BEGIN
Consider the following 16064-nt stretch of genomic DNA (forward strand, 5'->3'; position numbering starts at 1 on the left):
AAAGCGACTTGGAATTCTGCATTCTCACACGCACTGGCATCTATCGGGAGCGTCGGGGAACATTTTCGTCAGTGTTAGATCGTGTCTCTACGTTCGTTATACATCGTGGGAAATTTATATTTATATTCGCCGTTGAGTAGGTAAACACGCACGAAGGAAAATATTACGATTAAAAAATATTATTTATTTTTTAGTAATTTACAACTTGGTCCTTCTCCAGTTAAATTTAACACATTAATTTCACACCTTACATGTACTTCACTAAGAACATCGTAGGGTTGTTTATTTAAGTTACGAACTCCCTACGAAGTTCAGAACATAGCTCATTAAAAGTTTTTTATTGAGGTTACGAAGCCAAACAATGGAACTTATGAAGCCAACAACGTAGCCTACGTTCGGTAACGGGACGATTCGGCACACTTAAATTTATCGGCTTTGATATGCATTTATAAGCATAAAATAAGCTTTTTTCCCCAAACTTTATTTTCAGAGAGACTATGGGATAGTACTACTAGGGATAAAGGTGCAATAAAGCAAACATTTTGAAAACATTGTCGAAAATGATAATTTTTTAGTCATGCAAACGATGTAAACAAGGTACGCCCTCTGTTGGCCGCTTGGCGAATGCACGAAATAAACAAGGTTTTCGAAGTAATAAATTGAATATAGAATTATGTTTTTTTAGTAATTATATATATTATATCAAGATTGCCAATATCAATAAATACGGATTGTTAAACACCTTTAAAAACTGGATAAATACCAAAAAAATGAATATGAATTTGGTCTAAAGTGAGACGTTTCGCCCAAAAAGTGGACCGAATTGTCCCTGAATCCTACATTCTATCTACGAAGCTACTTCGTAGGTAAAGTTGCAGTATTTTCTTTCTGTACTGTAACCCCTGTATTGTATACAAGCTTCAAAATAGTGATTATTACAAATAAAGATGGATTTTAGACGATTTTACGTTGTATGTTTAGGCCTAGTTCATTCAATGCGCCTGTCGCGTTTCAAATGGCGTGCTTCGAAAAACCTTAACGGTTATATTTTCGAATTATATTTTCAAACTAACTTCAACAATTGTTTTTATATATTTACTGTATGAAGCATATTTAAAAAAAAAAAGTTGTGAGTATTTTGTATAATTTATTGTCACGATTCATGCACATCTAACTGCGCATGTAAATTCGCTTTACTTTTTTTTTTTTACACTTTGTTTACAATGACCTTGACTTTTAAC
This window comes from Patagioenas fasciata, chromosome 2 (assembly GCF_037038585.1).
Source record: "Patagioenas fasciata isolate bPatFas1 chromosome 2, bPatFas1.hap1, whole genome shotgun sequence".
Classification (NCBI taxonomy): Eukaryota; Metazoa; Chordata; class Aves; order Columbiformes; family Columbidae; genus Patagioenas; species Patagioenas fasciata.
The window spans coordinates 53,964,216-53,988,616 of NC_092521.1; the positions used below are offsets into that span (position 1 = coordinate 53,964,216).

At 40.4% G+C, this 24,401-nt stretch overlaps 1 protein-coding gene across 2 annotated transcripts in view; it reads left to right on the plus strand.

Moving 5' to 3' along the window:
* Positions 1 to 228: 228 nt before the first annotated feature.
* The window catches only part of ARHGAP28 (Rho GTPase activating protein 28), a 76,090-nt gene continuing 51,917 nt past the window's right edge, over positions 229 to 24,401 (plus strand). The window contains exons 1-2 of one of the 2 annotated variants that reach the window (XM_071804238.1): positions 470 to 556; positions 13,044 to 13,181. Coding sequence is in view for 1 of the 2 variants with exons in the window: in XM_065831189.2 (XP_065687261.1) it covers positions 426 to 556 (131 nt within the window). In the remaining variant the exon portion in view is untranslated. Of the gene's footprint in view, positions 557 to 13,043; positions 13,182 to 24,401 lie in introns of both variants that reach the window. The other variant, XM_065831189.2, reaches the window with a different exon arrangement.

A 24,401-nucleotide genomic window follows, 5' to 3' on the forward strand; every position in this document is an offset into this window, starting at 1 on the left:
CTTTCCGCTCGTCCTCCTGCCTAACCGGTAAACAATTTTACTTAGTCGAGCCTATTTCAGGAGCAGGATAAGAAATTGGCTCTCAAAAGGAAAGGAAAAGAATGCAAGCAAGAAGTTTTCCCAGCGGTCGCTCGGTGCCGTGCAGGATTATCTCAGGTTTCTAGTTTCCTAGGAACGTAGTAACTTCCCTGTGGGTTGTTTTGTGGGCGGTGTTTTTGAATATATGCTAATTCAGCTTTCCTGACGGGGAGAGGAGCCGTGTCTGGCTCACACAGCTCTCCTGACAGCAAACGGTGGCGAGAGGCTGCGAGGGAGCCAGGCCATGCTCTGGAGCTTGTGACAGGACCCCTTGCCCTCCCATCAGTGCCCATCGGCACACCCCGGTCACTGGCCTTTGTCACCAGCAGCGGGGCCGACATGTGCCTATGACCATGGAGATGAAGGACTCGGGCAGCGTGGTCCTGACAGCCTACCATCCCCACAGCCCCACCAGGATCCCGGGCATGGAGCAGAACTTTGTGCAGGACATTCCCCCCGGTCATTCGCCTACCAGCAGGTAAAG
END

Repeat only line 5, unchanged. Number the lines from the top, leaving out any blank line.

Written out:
Classification (NCBI taxonomy): Eukaryota; Metazoa; Chordata; class Aves; order Columbiformes; family Columbidae; genus Patagioenas; species Patagioenas fasciata.